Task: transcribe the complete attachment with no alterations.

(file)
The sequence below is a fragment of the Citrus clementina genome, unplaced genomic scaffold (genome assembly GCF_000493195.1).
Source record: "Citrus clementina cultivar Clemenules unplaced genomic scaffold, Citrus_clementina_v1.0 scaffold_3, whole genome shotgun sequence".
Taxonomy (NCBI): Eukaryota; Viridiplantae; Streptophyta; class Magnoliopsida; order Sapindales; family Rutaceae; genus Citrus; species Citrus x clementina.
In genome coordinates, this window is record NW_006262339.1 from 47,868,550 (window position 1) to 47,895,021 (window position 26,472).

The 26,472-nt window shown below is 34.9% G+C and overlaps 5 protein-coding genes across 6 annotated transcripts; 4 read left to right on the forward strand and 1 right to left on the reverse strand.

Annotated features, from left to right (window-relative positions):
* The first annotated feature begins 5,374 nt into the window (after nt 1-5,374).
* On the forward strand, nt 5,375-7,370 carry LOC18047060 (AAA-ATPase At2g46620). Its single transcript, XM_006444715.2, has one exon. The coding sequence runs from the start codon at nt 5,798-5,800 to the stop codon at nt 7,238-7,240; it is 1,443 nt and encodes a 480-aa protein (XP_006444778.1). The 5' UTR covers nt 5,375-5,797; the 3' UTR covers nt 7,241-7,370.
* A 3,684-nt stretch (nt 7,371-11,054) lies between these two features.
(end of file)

The sequence below is a fragment of the Citrus clementina genome, unplaced genomic scaffold (genome assembly GCF_000493195.1).
Source record: "Citrus clementina cultivar Clemenules unplaced genomic scaffold, Citrus_clementina_v1.0 scaffold_3, whole genome shotgun sequence".
Taxonomy (NCBI): Eukaryota; Viridiplantae; Streptophyta; class Magnoliopsida; order Sapindales; family Rutaceae; genus Citrus; species Citrus x clementina.
In genome coordinates, this window is record NW_006262339.1 from 47,868,550 (window position 1) to 47,895,021 (window position 26,472).

The 26,472-nt window shown below is 34.9% G+C and overlaps 5 protein-coding genes across 6 annotated transcripts; 4 read left to right on the forward strand and 1 right to left on the reverse strand.

Annotated features, from left to right (window-relative positions):
* The first annotated feature begins 5,374 nt into the window (after nt 1-5,374).
* On the forward strand, nt 5,375-7,370 carry LOC18047060 (AAA-ATPase At2g46620). Its single transcript, XM_006444715.2, has one exon. The coding sequence runs from the start codon at nt 5,798-5,800 to the stop codon at nt 7,238-7,240; it is 1,443 nt and encodes a 480-aa protein (XP_006444778.1). The 5' UTR covers nt 5,375-5,797; the 3' UTR covers nt 7,241-7,370.
* A 3,684-nt stretch (nt 7,371-11,054) lies between these two features.